# Help improving a function that constructs 3D matrix

Hi Everyone!
I am recently porting some functions from Matlab to Julia. Julia is mostly amazing except this function that I cannot get it to a similar speed as Matlab.
It basically takes a few input vectors and constructs a 3-dimensional matrix with summation along the first dimension of input arrays. I wrote three versions: 1st with broadcast and matrix multiplication, 2nd with multithreads loop and broadcast, and 3rd with multithreads explicit loop. What I don’t understand is that the explicit loop with the least allocation performs the worst.
Here is the code:

``````function combine_f_mul(f, k_x, k_y, x, y)
ndim1 = length(x)
ndim2 = length(y)
ndim3 = size(f,2)
nsum = size(f,1)
f_out = zeros(eltype(f),ndim1,ndim2,ndim3) ;
y = transpose(y)
@inbounds for i = 1:nsum
@fastmath f_out .+= reshape(f[i,:],1,1,ndim3).*(exp.(1im*k_x[i].*x)*exp.(1im*k_y[i].*y))
end
return f_out
end

function combine_f_threads(f, k_x, k_y, x, y)
ndim1 = length(x)
ndim2 = length(y)
ndim3 = size(f,2)
nsum = size(f,1)
f_out = zeros(eltype(f),ndim1,ndim2,ndim3) ;
for k = 1:ndim3
for s = 1:nsum
@inbounds @fastmath @views f_out[:,j,k] .+= f[s,k]*exp(1im*k_y[s]*y[j]).*exp.(1im*k_x[s].*x)
end
end
end
return f_out
end

function combine_f_threads_(f, k_x, k_y, x, y)
ndim1 = length(x)
ndim2 = length(y)
ndim3 = size(f,2)
nsum = size(f,1)
f_out = Array{eltype(f),3}(undef,ndim1,ndim2,ndim3)
i, j, k = getindex(id, 1), getindex(id,2), getindex(id,3)
acc = zero(eltype(f))
@simd for s = 1:nsum
@inbounds @fastmath acc += f[s,k]*exp(1im*k_x[s]*x[i])*exp(1im*k_y[s]*y[j])
end
f_out[id] = acc
end
return f_out
end

fsize = 1003;
f = rand(ComplexF64, fsize,2);
k_x = rand(ComplexF64, fsize); k_y = rand(ComplexF64, fsize);
x = collect(1:403); y = collect(1:203);

julia> @btime combine_f_mul(\$f, \$k_x, \$k_y, \$x, \$y);
492.731 ms (9029 allocations: 1.23 GiB)

julia> @btime combine_f_threads(\$f, \$k_x, \$k_y, \$x, \$y);
412.851 ms (814525 allocations: 52.22 MiB)

julia> @btime combine_f_threads_(\$f, \$k_x, \$k_y, \$x, \$y);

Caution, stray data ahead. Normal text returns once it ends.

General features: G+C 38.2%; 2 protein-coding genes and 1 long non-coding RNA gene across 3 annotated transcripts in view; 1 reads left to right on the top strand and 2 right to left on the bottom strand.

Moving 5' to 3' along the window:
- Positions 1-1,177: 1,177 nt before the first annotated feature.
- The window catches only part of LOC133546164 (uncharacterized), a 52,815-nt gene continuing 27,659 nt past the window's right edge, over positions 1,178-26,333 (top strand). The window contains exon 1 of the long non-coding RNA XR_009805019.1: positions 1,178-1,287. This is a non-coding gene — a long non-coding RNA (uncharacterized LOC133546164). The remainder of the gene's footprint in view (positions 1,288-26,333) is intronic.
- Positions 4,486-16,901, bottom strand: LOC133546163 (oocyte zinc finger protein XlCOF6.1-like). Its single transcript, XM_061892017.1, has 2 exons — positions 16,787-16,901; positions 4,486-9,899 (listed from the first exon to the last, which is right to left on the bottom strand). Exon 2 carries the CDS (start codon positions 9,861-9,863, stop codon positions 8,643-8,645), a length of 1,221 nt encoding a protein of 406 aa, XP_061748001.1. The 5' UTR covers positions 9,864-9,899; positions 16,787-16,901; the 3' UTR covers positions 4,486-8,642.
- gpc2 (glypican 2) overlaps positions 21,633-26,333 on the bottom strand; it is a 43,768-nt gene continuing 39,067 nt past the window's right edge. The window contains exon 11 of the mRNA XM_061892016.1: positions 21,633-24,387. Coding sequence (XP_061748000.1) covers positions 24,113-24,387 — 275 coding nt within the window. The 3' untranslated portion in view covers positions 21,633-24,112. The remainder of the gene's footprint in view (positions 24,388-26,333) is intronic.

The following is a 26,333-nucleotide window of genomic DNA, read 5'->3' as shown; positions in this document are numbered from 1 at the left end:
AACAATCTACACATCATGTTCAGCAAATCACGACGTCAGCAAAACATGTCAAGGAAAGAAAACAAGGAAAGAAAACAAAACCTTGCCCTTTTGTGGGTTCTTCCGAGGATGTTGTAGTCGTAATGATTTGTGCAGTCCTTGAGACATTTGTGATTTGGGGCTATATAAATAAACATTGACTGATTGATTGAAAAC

997.155 ms (46 allocations: 2.50 MiB)
``````

original Matlab version:

``````function f_out = combine_f(f, k_x, k_y, x, y)
f_out = zeros(length(x), length(y), size(f,2)) ;
y = y.' ;
f = reshape(f,size(f,1),1,size(f,2));
for i = 1 : size(f,1)
f_out = f_out + f(i,1,:).*exp(1i*k_x(i)*x).*exp(1i*k_y(i)*y) ;
end
end
``````

However, the above Matlab function with elementwise operation can do the job in only 179.2 ms (more than 2 times faster than my Julia implementation).
I also tried other packages such as Strided, LoopVectorization, Tullio. Those did not help much neither. The CPU does not support AVX512.
Any help?

Notice that your first version constructs a vector `exp.(1im*k_x[i].*x)` and a transposed vector `exp.(1im*k_y[i].*y)` and then multiply them with `*` to make a new matrix, every time. But replacing that with `.*` is much slower, as then the `exp.()` broadcast gets fused with the larger one, and `exp` is run N^2 times not 2N, per `i`. I think your explicit loop version has the same issue.

My `cf2()` tries to have the best of both worlds, just using broadcasting. `cf4()` adds threading. (TensorCast is just notation, instead of writing `reshape(@view(f[i,:]),1,1,ndim3)` etc. by hand.)

``````using TensorCast #, Strided

function cf2(f, k_x, k_y, x, y)
ndim1 = length(x)
ndim2 = length(y)
ndim3 = size(f,2)
f_out = zeros(eltype(f),ndim1,ndim2,ndim3);
ekx = zeros(eltype(f), ndim1) # cache for exp results
eky = zeros(eltype(f), ndim2)
for i in axes(f,1)
@cast ekx[a] = exp(im * k_x[\$i] * x[a]) # strided # is slower?
@cast eky[b] = exp(im * k_y[\$i] * y[b]) # strided
@cast f_out[a,b,c] += f[\$i,c] * ekx[a] * eky[b]
end
return f_out
end

function cf4(f, k_x, k_y, x, y)
ndim1 = length(x)
ndim2 = length(y)
ndim3 = size(f,2)
@cast ekx[a,\$tid] = exp(im * k_x[\$i] * x[a])
@cast eky[b,\$tid] = exp(im * k_y[\$i] * y[b])
@cast f_out[a,b,c,\$tid] += f[\$i,c] * ekx[a,\$tid] * eky[b,\$tid]
end
@reduce out[a,b,c] := sum(t) f_out[a,b,c,t]
end

cf2(f, k_x, k_y, x, y) ≈ combine_f_mul(f, k_x, k_y, x, y)
cf4(f, k_x, k_y, x, y) ≈ combine_f_mul(f, k_x, k_y, x, y)

@code_warntype cf2(f, k_x, k_y, x, y)
@code_warntype cf4(f, k_x, k_y, x, y)

#== times ==#

julia> @btime combine_f_mul(\$f, \$k_x, \$k_y, \$x, \$y);
682.006 ms (9029 allocations: 1.23 GiB)

julia> @btime cf2(\$f, \$k_x, \$k_y, \$x, \$y);
306.615 ms (3013 allocations: 2.64 MiB)

julia> @btime cf4(\$f, \$k_x, \$k_y, \$x, \$y);
81.502 ms (7088 allocations: 17.89 MiB)
``````

I think that LoopVectorization doesn’t like arrays of complex numbers, you could experiment with StructArrays instead. I tried using VML but this was slower:

``````using IntelVectorMath
...
@cast ekx[a] = (im * k_x[\$i] * x[a])
IVM.exp!(ekx)
...
``````
3 Likes

Yes. If it sees unsupported data types (like complex numbers), it’ll just run the original loop with `@inbounds @fastmath`.

Thank you for the solution and pointing out that exp terms needs to be handled carefully. I will look more into TensorCast.
My times with cf4() is 72 ms! This is why I love Julia